Where we meet
Why a church in Kelvindale should be called St John’s-Renfield can be explained by it's history. Two distinguished nineteenth-century city-centre churches, St John’s and Renfield merged in 1923 and the decision was made to move westward to the expanding suburbs and establish a new church in Kelvindale.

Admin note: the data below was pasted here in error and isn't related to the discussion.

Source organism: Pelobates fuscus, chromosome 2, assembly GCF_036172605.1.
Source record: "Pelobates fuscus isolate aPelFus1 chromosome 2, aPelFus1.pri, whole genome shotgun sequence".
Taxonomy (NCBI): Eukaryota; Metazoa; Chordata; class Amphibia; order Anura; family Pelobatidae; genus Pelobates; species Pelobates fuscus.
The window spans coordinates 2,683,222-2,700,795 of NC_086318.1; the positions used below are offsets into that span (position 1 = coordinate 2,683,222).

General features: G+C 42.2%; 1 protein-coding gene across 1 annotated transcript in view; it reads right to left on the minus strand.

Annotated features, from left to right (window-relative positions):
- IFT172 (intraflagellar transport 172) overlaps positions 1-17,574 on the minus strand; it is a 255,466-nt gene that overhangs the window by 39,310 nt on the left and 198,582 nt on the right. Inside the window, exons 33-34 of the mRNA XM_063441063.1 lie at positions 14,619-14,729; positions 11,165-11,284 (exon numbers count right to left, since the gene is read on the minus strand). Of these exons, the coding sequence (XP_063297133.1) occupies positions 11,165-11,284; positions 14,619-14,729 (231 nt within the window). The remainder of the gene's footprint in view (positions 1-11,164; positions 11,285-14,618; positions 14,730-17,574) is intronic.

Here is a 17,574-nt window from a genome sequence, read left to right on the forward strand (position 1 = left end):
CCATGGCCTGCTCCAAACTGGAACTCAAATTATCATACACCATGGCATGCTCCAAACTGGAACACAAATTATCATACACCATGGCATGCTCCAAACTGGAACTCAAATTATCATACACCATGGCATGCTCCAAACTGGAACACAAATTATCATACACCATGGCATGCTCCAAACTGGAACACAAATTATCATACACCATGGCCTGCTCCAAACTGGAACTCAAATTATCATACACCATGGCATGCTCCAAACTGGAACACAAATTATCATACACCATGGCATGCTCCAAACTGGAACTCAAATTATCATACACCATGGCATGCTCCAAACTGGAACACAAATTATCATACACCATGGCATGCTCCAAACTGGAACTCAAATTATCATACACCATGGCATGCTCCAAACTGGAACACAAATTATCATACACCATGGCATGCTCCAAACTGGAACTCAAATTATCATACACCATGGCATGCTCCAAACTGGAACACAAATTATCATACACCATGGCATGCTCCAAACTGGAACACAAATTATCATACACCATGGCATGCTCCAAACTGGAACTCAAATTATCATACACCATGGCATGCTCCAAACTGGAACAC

Architect James Taylor Thomson won the 1927 design competition with his plan for an imposing building in the Modern Gothic style. The church is built on a constrained cruciform plan with a very tall nave, chancel and transepts and lower side aisles. The most notable external feature is the highly ornate, open-work lead flèche which marks the crossing. The external walls are built of stone from Auchenheath near Lanark and the internal walls are of Northumbrian stone. The church was dedicated for worship in January 1931.